One thing Houston isn’t lacking is bugs, but just our luck: a new species of insect has been discovered by biologists at Rice University.
Discovering a new life form entitles an entity to naming rights, thus this new insect — a nearly microscopic wasp — is dubbed Neuroterus (noo-ROH’-teh-rus) valhalla by Rice’s researchers. (If the “Valhalla” name rings a bell, that’s the legendary Rice pub.)
Graduate student Pedro Brandão-Dias, lead author of the paper on the species, first collected N. valhalla from the branches of a massive live oak tree near the campus bar in spring 2018. Years of research and study finally led to official discovery and naming this year.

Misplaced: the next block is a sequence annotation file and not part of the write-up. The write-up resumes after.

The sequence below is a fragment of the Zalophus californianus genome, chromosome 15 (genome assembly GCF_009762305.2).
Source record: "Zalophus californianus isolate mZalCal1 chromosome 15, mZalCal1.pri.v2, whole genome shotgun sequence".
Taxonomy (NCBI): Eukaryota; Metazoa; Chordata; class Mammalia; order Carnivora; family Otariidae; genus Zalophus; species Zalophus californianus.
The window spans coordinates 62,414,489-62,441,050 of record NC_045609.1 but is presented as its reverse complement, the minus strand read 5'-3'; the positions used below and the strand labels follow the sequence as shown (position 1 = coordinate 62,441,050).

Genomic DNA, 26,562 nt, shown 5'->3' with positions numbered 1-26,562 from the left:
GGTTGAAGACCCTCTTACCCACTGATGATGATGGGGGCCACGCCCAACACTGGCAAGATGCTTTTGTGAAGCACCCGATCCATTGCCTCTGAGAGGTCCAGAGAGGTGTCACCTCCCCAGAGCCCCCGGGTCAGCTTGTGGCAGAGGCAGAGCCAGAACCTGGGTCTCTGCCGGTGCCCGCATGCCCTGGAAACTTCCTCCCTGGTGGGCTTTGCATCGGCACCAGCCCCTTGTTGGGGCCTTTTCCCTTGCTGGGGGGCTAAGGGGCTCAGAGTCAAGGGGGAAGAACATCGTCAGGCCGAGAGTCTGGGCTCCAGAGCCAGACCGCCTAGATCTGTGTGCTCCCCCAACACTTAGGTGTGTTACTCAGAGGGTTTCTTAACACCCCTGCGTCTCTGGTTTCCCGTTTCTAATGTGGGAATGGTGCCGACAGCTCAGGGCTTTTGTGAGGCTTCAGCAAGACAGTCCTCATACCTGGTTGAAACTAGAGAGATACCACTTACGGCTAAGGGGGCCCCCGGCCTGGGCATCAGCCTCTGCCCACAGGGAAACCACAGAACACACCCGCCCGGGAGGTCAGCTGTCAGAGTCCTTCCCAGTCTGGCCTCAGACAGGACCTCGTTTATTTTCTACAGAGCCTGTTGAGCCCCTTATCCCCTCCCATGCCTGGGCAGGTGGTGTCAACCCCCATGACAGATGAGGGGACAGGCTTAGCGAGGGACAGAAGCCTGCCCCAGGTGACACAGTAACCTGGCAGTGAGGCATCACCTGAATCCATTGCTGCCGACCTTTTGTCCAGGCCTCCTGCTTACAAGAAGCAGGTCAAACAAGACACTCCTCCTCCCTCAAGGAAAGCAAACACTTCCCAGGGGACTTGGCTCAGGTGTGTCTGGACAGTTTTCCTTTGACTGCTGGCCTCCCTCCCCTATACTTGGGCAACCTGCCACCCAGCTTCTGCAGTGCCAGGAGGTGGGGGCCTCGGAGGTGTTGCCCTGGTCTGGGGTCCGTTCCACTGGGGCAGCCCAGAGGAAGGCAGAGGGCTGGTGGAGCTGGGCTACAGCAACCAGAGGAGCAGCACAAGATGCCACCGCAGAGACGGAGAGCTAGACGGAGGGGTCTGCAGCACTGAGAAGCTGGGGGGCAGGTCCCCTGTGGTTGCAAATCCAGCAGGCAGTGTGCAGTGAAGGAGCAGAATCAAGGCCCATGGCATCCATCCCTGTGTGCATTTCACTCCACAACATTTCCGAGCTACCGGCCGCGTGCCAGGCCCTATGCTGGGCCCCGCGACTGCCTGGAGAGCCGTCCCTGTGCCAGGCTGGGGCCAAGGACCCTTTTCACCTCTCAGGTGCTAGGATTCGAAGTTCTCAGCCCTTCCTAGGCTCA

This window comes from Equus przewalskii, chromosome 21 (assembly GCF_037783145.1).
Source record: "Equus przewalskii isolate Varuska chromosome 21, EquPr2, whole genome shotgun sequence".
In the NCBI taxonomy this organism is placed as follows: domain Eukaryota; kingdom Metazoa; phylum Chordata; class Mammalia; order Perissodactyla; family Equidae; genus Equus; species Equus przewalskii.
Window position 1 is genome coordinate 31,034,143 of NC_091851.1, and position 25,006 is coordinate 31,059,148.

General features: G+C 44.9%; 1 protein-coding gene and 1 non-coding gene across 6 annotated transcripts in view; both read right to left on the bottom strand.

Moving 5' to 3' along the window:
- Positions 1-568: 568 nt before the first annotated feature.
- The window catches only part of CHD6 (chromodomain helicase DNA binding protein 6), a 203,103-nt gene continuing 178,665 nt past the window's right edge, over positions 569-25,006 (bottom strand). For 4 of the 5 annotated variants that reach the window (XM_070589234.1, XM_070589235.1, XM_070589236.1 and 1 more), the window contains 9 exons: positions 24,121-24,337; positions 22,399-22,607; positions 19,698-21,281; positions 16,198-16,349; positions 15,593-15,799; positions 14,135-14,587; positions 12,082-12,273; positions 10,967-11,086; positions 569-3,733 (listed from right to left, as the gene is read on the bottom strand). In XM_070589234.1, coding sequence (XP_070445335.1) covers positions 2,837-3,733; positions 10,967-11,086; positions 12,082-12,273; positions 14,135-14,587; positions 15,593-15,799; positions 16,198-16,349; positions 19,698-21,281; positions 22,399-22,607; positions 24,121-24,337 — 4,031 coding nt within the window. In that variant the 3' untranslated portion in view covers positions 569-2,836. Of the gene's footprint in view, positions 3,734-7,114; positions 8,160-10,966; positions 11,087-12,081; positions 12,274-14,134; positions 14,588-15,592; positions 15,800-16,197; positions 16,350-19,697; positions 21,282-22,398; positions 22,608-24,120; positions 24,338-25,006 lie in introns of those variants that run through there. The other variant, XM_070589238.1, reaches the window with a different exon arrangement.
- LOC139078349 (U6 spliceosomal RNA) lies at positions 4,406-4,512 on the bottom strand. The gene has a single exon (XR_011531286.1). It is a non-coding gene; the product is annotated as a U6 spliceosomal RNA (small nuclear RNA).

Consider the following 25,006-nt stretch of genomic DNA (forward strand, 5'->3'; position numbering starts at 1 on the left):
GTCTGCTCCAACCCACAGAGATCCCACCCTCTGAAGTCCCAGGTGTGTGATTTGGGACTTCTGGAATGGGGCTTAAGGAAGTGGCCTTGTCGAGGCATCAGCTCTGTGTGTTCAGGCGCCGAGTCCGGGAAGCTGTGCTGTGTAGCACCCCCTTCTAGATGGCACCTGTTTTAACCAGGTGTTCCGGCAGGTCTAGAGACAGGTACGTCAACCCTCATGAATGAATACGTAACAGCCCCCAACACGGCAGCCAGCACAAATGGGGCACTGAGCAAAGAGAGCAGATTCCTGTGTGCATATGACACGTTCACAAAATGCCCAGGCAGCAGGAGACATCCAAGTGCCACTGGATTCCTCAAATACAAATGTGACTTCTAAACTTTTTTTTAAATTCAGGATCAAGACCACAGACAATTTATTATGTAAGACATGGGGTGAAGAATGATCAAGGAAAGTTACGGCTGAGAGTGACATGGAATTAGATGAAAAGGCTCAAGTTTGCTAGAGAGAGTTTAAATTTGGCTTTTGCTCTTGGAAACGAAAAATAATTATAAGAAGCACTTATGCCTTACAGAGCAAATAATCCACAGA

Barely a millimeter long and spending 11 months of the year in a “crypt,” the valhalla wasp and other gall wasps, as they are known, trick their host tree into feeding and sheltering their young, Rice reports.
Fittingly, these wasps lay a biochemical cocktail along with their eggs (a Valhalla move, indeed). These chemicals coax the tree to form a crypt, or gall, around the egg. The gall shelters the egg and feeds larvae that hatch from it, Rice research adds. “Once they emerge, they only live three or four days,” Brandão said of the tiny insects in a statement. “They don’t eat. Their only purpose is to mate and lay eggs.”
More research is needed to determine how the February 2021 freeze affected these insects, and if global climate change will affect them further.
For now, Houston now has a new bug, one with memorable nomenclature. “It would have been a missed opportunity to not call it something related to Rice or Valhalla,” said Brandão.
This article originally ran on CultureMap.